Photographer Noritaka Minami creates captivating photography exploring visions of architecture and urban building – visions of a future that never materialized. Work from his 1972 series will be exhibited in the group show Fertile Solitude (Oct 14-Dec 18), opening at the Boston Center for the Arts Mills Gallery on Friday, October 14, 2016, reception 6-8 PM.
We asked the artist about Fertile Solitude, the 1972 series, and other turns and surprises in his photographic explorations.
Your projects often explore spaces for which architectural or land use plans have gone in directions that weren’t intended. Can you talk about what draws you to these “unintended” spaces?
In the case of the project 1972, I became interested in the current state of the Nakagin Capsule Tower because it proposed a distinct vision of the twenty-first century that never arrived in the city of Tokyo. In the year 1972, Kisho Kurokawa (the architect of the building) and the Nakagin Mansion Company (the real estate firm that commissioned the building) proclaimed that society was at the “dawn of the capsule age.” Despite this proclamation, this style of building construction did not become popular in Japan. More importantly, the capsules on the tower have never been replaced, even though they were intended by Kurokawa to be replaced every 25 to 30 years as a process of carrying out the building’s “regeneration.” Through photography, I wanted to examine a vision of the future that was imagined to be possible in 1972 and how that vision of the future appears in retrospect. The Nakagin Capsule Tower also allows us to reflect on the actual trajectory taken by the city of Tokyo since 1972. This interest in the limits of foreseeing the future is also the basis of my other recent projects.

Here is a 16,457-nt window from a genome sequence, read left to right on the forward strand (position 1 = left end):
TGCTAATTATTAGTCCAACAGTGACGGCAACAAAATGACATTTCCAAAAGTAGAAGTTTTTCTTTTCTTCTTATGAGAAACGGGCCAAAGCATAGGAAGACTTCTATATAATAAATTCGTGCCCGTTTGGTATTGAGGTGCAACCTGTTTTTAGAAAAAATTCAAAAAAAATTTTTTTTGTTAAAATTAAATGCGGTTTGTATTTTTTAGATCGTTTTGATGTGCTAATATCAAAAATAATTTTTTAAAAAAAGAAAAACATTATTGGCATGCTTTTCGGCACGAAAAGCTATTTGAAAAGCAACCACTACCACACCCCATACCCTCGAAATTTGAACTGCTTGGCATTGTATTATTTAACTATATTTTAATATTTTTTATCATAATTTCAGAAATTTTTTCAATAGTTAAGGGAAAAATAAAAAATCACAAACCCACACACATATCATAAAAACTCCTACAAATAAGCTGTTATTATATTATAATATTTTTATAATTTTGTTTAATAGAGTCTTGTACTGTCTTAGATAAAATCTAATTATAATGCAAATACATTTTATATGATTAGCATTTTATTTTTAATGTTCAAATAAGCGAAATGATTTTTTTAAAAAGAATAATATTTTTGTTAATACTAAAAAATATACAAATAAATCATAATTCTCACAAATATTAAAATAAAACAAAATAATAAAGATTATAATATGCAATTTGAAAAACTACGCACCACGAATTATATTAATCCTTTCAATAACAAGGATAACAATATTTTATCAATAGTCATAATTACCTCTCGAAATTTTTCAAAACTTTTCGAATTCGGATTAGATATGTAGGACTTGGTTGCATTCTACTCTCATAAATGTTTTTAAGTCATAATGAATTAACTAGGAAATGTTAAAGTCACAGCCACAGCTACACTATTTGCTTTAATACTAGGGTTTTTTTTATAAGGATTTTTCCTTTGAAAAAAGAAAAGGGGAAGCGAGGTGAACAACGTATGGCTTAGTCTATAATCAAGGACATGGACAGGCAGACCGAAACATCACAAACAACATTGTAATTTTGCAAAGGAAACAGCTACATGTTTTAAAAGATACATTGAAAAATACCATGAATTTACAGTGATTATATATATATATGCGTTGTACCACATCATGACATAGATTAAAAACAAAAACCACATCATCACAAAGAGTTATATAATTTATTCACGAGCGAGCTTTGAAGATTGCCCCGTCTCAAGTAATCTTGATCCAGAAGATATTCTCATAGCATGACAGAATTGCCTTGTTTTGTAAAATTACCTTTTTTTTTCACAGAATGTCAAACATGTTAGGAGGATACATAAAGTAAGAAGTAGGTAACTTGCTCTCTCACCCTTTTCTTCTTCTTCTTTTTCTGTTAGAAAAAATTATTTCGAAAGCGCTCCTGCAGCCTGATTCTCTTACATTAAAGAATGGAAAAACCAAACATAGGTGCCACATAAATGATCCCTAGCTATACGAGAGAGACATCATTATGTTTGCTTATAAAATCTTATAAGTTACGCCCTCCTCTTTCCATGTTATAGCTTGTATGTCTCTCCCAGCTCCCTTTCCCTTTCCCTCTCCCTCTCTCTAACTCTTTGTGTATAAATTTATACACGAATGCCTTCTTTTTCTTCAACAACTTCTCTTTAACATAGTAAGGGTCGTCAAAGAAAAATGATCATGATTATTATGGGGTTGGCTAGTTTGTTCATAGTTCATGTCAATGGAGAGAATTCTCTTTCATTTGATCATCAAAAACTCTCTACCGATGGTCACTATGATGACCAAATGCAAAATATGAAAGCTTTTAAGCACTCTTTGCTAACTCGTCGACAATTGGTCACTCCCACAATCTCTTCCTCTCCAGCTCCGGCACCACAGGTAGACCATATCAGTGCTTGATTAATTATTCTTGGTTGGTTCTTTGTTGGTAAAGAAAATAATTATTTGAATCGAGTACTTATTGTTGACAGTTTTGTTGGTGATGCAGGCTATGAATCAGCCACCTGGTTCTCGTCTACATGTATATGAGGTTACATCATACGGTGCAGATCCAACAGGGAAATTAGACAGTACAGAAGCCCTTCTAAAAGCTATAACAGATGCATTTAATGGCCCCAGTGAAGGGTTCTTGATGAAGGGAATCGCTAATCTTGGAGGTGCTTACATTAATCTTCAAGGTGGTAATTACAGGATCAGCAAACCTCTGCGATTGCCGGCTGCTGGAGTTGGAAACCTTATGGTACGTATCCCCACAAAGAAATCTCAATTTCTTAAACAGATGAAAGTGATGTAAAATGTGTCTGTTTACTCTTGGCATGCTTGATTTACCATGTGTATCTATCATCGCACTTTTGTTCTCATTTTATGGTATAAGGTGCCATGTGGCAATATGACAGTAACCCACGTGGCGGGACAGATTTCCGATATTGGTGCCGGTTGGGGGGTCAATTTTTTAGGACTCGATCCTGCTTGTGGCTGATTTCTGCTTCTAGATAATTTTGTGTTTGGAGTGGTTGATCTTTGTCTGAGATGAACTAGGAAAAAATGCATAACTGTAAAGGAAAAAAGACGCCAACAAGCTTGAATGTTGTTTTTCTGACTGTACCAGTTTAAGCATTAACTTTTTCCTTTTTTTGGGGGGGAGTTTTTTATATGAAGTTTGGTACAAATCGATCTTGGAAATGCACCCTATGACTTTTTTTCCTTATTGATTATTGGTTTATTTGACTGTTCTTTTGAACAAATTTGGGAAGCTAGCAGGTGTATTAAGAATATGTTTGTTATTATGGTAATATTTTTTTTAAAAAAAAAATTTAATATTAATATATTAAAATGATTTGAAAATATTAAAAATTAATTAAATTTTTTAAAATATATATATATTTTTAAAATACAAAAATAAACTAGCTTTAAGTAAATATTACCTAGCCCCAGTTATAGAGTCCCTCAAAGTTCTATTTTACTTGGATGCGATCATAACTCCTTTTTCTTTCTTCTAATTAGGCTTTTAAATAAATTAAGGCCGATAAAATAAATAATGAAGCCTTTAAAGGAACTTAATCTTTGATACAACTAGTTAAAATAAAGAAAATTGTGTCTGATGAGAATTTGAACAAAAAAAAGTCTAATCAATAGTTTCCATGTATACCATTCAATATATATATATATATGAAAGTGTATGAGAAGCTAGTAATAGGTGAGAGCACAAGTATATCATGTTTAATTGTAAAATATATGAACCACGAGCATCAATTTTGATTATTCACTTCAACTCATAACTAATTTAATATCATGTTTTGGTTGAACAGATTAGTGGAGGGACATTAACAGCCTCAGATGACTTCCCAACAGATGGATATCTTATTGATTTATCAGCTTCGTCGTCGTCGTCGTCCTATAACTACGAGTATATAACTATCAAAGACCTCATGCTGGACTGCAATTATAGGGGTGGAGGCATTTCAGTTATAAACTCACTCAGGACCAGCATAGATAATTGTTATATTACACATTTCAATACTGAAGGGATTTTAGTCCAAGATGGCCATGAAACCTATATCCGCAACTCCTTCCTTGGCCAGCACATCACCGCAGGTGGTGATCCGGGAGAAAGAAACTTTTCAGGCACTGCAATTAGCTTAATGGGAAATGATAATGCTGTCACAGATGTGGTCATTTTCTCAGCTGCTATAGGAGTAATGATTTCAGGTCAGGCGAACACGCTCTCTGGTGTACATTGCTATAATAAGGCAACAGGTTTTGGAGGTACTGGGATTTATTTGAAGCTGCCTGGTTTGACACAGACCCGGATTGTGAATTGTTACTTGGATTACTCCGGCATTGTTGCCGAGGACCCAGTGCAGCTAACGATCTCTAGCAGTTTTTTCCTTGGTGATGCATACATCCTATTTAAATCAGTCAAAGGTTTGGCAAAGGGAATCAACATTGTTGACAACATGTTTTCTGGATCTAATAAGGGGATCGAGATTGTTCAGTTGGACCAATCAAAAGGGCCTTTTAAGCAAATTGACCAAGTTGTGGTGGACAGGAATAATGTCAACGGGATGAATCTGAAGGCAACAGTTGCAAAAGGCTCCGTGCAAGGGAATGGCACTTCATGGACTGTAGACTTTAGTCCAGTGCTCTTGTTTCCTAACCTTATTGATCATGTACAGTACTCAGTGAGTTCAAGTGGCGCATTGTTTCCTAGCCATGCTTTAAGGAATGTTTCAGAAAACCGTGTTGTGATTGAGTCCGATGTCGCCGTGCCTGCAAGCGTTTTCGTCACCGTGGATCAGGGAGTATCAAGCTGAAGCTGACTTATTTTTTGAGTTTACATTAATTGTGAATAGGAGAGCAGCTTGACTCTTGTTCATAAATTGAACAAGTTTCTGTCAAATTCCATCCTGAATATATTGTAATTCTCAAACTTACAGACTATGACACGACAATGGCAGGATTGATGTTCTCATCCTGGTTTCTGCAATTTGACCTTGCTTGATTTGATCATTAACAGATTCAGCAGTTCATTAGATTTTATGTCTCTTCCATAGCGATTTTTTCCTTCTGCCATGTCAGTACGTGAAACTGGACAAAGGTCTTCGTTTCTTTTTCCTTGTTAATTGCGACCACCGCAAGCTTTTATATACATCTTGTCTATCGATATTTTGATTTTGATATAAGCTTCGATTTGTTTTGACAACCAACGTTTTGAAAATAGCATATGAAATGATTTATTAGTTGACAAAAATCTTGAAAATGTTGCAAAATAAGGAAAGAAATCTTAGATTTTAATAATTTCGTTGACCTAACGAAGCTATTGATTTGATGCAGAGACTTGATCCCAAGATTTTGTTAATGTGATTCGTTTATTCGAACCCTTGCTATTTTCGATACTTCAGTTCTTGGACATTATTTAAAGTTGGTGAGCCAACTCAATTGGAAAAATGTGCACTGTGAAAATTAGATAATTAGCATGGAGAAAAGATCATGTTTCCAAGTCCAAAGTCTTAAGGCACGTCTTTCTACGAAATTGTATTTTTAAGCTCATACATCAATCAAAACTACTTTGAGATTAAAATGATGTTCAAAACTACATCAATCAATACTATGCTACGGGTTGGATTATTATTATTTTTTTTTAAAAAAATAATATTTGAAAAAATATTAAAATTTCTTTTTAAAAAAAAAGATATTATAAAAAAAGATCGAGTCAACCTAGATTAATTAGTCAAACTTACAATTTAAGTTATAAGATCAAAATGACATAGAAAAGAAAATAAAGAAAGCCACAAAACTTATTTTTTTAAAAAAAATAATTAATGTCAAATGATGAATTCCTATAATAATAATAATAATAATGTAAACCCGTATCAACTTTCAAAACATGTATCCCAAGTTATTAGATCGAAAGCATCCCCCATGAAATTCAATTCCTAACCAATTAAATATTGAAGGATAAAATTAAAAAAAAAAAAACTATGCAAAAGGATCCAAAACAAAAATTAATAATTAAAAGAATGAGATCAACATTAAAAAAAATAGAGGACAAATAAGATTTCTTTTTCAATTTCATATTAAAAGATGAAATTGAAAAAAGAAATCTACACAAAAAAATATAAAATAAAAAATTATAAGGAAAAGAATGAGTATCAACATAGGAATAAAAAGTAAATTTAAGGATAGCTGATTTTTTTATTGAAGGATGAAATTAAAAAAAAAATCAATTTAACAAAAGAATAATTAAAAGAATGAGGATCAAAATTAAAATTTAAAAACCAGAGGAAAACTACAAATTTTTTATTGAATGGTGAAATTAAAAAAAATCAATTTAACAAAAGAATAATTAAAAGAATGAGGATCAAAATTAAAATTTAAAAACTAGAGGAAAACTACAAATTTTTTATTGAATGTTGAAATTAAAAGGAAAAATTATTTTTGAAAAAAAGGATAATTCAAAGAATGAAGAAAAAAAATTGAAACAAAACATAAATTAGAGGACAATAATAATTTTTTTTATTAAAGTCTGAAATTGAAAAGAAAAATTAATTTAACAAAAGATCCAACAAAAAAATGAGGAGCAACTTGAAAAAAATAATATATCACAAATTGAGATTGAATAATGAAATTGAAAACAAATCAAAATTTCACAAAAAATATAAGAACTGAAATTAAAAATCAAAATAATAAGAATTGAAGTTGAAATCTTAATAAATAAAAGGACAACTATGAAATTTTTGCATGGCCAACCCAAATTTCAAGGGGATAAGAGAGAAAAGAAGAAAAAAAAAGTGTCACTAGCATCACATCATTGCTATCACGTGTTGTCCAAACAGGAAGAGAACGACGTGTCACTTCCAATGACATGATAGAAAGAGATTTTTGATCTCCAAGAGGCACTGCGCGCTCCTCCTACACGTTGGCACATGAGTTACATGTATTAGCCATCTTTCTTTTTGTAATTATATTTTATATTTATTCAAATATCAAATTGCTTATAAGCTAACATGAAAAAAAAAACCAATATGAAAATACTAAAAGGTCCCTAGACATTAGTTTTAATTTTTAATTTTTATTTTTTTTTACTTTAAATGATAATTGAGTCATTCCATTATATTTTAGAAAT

What are the project’s origins?
I initially came across the Nakagin Capsule Tower in 2010 through my interest in the 1970 World Exposition, which is commonly known as Expo ’70. Metabolism, an influential post-war Japanese architectural movement that formed at the 1960 Tokyo World Design Conference, played a key role in creating a “city of the future” at the Expo. Yet, there are very few traces of this city left today at the former site of the event. I think that’s why I gravitated towards the Nakagin Capsule Tower. It is one of the few proposals realized through the Metabolism movement that is still standing in this world. The project also began with a sense of urgency to document the building. In 2010, there was a very real possibility that it would be demolished and replaced with a more “conventional” apartment complex to maximize the value of the real estate on which it stands. As of today, the building still faces an uncertain future in regards to its preservation.